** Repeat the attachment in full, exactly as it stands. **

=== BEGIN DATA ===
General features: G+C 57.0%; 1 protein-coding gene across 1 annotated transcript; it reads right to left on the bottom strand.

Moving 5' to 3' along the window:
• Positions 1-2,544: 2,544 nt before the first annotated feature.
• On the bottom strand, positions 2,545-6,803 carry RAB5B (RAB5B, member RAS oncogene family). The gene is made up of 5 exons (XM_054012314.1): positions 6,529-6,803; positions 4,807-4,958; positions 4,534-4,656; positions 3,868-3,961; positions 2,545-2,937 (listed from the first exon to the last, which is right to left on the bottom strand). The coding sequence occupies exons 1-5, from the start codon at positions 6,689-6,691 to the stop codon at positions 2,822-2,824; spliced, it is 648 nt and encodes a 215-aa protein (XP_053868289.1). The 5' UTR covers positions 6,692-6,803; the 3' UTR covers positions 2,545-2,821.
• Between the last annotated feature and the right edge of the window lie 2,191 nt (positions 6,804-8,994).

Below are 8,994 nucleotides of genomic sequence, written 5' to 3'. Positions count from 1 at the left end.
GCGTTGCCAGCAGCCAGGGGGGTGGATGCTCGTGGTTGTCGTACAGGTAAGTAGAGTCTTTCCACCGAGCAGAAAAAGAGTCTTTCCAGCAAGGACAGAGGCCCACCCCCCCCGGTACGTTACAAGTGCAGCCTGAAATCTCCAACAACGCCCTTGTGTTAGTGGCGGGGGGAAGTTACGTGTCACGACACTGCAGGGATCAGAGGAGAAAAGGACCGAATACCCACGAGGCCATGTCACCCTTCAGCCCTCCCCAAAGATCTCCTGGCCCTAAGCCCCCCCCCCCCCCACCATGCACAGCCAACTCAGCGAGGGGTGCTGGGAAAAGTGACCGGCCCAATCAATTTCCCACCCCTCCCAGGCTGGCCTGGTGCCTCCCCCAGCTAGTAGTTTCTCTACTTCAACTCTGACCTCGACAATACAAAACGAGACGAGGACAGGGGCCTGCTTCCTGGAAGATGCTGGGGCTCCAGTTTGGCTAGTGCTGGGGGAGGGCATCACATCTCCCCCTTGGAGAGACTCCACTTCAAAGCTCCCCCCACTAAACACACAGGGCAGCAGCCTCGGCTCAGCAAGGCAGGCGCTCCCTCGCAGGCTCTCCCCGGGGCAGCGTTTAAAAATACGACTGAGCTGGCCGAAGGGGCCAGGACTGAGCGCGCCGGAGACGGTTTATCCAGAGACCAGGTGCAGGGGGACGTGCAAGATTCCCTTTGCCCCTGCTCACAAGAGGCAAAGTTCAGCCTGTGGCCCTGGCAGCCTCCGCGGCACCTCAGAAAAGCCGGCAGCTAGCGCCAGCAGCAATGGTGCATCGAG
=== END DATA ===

General features: G+C 57.0%; 1 protein-coding gene across 1 annotated transcript; it reads right to left on the bottom strand.

Moving 5' to 3' along the window:
• Positions 1-2,544: 2,544 nt before the first annotated feature.
• On the bottom strand, positions 2,545-6,803 carry RAB5B (RAB5B, member RAS oncogene family). The gene is made up of 5 exons (XM_054012314.1): positions 6,529-6,803; positions 4,807-4,958; positions 4,534-4,656; positions 3,868-3,961; positions 2,545-2,937 (listed from the first exon to the last, which is right to left on the bottom strand). The coding sequence occupies exons 1-5, from the start codon at positions 6,689-6,691 to the stop codon at positions 2,822-2,824; spliced, it is 648 nt and encodes a 215-aa protein (XP_053868289.1). The 5' UTR covers positions 6,692-6,803; the 3' UTR covers positions 2,545-2,821.
• Between the last annotated feature and the right edge of the window lie 2,191 nt (positions 6,804-8,994).

Below are 8,994 nucleotides of genomic sequence, written 5' to 3'. Positions count from 1 at the left end.
GCGTTGCCAGCAGCCAGGGGGGTGGATGCTCGTGGTTGTCGTACAGGTAAGTAGAGTCTTTCCACCGAGCAGAAAAAGAGTCTTTCCAGCAAGGACAGAGGCCCACCCCCCCCGGTACGTTACAAGTGCAGCCTGAAATCTCCAACAACGCCCTTGTGTTAGTGGCGGGGGGAAGTTACGTGTCACGACACTGCAGGGATCAGAGGAGAAAAGGACCGAATACCCACGAGGCCATGTCACCCTTCAGCCCTCCCCAAAGATCTCCTGGCCCTAAGCCCCCCCCCCCCCCACCATGCACAGCCAACTCAGCGAGGGGTGCTGGGAAAAGTGACCGGCCCAATCAATTTCCCACCCCTCCCAGGCTGGCCTGGTGCCTCCCCCAGCTAGTAGTTTCTCTACTTCAACTCTGACCTCGACAATACAAAACGAGACGAGGACAGGGGCCTGCTTCCTGGAAGATGCTGGGGCTCCAGTTTGGCTAGTGCTGGGGGAGGGCATCACATCTCCCCCTTGGAGAGACTCCACTTCAAAGCTCCCCCCACTAAACACACAGGGCAGCAGCCTCGGCTCAGCAAGGCAGGCGCTCCCTCGCAGGCTCTCCCCGGGGCAGCGTTTAAAAATACGACTGAGCTGGCCGAAGGGGCCAGGACTGAGCGCGCCGGAGACGGTTTATCCAGAGACCAGGTGCAGGGGGACGTGCAAGATTCCCTTTGCCCCTGCTCACAAGAGGCAAAGTTCAGCCTGTGGCCCTGGCAGCCTCCGCGGCACCTCAGAAAAGCCGGCAGCTAGCGCCAGCAGCAATGGTGCATCGAG